And your husband fills out a form and checks some boxes and some of the boxes he wants to check you’re not so sure about. There’s arguing and yelling but you come around. You start to think City sounds like a great CIty and you’d be an hour away from your best friend and you start to think about swapping baby sitting and walking to a cafe or a park instead of a strip mall and you mentally decorate your front porch wth cafe lights and a porch swing and the boxes are checked and the forms are sent in. And your husband runs you ragged with his disorganization and he’s overscheduled and you’re just getting by, but the promise of more and better is on the horizon. The wanderlust is back. And he interviews like a champ and passes tests and gets a few parking tickts but he also gets a new job and more money, and it’s done. You’re moving again.
And you know you can’t afford to live in Husbands Favorite Part of Town, and even though you are prepared to love it, just like you love Toronto and Oak Park and Royal Oak and Berkeley, you know you can’t afford to live there so you mentally cross that off the list and you work on Plan B, and you see yourself sitting on that front porch and you picture your neighborhood and giant oaks and lights shining out your windows and people strolling around at dusk on a Friday night. And you scour Craigslist for your hardwood floors and your front porch and you make lists and circle maps and make printouts and say “I don’t need a garage!” and there are 23, 34, 25 dots on a map, and on that map, you are sure, somewhere, there must be a house. And your husband reminds you that you are poor and that you choose to stay home with your son and your mother tells you that now that you are moving you can find a job and your in laws ask when you’re moving back to the midwest and your friends tell you not to move to the suburbs and sell out for granite countertops.
And you pack up your son and your husband and you trek into the city to see what you can see and surprise! You’re not that crazy about Husbands Favorite Part of Town. And you realize it’s all going to be ok because you’re not in love with that neighborhood and so you have nothing to get over, and you drive some more and out of the corner of your eye you see something and there’s a turn and then it’s there, you’ve found the spot where you were meant to live and you see your trees and your front porch and your neighborhood and an ice cream shop on the corner and people just like you with babies in jogging strollers and families and you think it’s all going to be ok, for the first time in years, you found a good place, a real place, to live.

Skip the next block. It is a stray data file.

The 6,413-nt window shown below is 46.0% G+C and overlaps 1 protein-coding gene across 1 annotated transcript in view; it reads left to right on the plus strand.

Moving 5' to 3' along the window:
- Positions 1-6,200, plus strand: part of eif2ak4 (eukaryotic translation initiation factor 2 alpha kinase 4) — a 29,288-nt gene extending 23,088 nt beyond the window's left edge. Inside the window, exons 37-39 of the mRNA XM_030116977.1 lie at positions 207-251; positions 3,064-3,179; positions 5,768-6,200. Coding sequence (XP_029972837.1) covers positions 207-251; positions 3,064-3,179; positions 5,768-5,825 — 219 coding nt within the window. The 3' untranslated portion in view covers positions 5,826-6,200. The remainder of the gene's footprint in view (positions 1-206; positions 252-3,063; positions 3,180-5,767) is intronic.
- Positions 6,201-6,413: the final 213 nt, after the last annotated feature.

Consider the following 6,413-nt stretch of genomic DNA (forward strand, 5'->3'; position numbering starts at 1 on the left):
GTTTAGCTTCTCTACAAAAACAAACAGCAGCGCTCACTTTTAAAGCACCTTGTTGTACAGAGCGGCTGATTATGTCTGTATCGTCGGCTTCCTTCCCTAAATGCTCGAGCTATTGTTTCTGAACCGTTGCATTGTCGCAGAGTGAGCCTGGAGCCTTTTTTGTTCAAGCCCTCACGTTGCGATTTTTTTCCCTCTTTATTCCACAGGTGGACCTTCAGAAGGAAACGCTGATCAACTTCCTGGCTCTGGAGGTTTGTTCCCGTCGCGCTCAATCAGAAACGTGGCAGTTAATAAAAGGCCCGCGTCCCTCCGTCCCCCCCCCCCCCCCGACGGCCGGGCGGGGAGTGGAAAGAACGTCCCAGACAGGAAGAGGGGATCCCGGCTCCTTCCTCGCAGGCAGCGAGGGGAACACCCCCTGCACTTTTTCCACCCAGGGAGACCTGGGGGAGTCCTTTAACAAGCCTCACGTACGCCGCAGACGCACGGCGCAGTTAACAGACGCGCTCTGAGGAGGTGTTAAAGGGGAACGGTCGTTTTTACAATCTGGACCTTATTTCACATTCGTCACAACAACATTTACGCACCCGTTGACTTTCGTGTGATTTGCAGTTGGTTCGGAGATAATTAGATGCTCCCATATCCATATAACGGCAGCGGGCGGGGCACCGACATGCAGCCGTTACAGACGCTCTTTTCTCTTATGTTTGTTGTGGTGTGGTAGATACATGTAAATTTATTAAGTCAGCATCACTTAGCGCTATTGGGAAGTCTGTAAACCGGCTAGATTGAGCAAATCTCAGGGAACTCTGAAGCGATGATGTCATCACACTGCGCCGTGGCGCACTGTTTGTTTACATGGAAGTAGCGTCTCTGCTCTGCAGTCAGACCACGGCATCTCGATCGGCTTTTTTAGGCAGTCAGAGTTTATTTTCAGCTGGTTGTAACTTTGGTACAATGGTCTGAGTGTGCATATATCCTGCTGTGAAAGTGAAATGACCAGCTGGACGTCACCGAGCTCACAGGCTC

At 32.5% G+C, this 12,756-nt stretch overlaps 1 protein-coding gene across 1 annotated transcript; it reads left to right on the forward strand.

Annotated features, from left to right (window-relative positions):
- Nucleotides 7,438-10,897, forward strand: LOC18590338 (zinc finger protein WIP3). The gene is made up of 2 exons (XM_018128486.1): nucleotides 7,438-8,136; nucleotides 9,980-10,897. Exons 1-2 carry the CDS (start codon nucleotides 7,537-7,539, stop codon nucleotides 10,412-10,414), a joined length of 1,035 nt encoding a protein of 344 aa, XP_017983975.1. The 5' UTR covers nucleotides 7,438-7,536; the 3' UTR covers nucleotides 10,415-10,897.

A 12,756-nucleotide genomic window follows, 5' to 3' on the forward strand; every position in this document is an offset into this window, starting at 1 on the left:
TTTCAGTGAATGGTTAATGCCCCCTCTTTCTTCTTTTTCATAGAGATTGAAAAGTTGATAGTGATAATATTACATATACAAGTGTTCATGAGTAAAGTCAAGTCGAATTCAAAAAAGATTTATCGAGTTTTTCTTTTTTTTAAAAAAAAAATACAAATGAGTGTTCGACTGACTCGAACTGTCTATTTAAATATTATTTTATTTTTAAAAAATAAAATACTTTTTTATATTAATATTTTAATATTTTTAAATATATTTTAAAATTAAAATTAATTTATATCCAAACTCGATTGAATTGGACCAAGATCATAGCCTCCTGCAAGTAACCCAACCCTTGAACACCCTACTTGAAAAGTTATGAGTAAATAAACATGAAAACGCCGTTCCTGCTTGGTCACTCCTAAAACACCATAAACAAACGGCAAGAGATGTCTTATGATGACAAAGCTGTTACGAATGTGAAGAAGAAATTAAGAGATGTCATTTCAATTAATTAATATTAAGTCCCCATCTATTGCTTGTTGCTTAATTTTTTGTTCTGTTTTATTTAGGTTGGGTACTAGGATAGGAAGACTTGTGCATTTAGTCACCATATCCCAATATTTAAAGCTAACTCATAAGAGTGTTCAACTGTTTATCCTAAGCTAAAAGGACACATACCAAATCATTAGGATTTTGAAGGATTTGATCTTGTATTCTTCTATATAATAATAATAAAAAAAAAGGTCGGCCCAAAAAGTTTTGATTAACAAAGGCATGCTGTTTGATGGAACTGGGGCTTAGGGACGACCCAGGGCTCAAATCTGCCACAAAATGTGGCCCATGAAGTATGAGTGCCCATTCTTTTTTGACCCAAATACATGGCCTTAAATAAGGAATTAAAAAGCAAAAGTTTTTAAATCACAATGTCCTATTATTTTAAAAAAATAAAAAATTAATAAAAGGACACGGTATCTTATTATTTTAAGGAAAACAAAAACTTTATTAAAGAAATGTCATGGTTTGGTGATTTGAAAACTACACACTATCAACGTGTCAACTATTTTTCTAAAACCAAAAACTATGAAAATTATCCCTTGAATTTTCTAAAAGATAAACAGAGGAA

Only it turns out that those people with babies in jogging strollers walking through your dream neighborhood? They’re not just like you. Those people are RICH.
And so you visit your real estate person and she hears your dollar amount and she takes your map and she takes a long look at you and your baby and talks about blood and crime and murder and schools and with a fat red pencil she makes big red “X”;s on your map, over all the dots of the houses you found on the internet, and she starts talking about box houses and fixer uppers and up and coming neighborhoods and when you askabout new dream neighborhood she shakes her head, back and forth, and then talks about first time buyers and three houses from now and eight years down the road, and about taking the glitter off the celing and ripping up blue carpet and grandma’s house, and circles the places you can live and says even there the houses will be tiny or filled with the blue carpet and she makes you print outs and you see the neighborhoods where you maybe just might have a chance at that tiny blue carpeted house if you outbid the three other people in line to see it even though paint is peeling off the front.
And you try not to be nervous about the crime and you realize you no longer have the choice to be on the front wave of gentrification in some cute flipped house with a front porch because you have someone else to think of now and you shove your cafe lights and your front porch away and you look on the bright side and you drive drive drive just looking for that dream and you squint and peer and grab flyers and think, maybe there, maybe that wouldn’t be so bad.
And you finally finally understand. For the first time. Why people live in the midwest.